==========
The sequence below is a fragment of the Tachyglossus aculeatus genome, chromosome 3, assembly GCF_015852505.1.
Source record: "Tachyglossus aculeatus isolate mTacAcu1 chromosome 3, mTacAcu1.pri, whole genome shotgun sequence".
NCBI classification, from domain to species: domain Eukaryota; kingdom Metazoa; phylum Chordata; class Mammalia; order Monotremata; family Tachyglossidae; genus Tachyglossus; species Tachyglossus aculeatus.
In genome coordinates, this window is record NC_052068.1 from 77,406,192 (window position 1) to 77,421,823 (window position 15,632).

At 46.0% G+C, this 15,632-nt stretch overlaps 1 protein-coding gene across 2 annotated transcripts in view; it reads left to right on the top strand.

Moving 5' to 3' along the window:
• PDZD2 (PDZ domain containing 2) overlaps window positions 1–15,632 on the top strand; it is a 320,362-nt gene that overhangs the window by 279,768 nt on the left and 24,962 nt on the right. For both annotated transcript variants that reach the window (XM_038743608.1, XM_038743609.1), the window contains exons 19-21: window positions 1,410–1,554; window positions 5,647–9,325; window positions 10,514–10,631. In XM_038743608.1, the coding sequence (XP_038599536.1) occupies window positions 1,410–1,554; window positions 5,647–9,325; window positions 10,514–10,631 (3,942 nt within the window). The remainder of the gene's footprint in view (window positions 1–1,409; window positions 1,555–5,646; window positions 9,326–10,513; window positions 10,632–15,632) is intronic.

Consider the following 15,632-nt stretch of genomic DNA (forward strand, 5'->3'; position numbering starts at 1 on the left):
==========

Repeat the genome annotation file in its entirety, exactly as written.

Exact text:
The sequence below is a fragment of the Tachyglossus aculeatus genome, chromosome 3, assembly GCF_015852505.1.
Source record: "Tachyglossus aculeatus isolate mTacAcu1 chromosome 3, mTacAcu1.pri, whole genome shotgun sequence".
NCBI classification, from domain to species: domain Eukaryota; kingdom Metazoa; phylum Chordata; class Mammalia; order Monotremata; family Tachyglossidae; genus Tachyglossus; species Tachyglossus aculeatus.
In genome coordinates, this window is record NC_052068.1 from 77,406,192 (window position 1) to 77,421,823 (window position 15,632).

At 46.0% G+C, this 15,632-nt stretch overlaps 1 protein-coding gene across 2 annotated transcripts in view; it reads left to right on the top strand.

Moving 5' to 3' along the window:
• PDZD2 (PDZ domain containing 2) overlaps window positions 1–15,632 on the top strand; it is a 320,362-nt gene that overhangs the window by 279,768 nt on the left and 24,962 nt on the right. For both annotated transcript variants that reach the window (XM_038743608.1, XM_038743609.1), the window contains exons 19-21: window positions 1,410–1,554; window positions 5,647–9,325; window positions 10,514–10,631. In XM_038743608.1, the coding sequence (XP_038599536.1) occupies window positions 1,410–1,554; window positions 5,647–9,325; window positions 10,514–10,631 (3,942 nt within the window). The remainder of the gene's footprint in view (window positions 1–1,409; window positions 1,555–5,646; window positions 9,326–10,513; window positions 10,632–15,632) is intronic.

Consider the following 15,632-nt stretch of genomic DNA (forward strand, 5'->3'; position numbering starts at 1 on the left):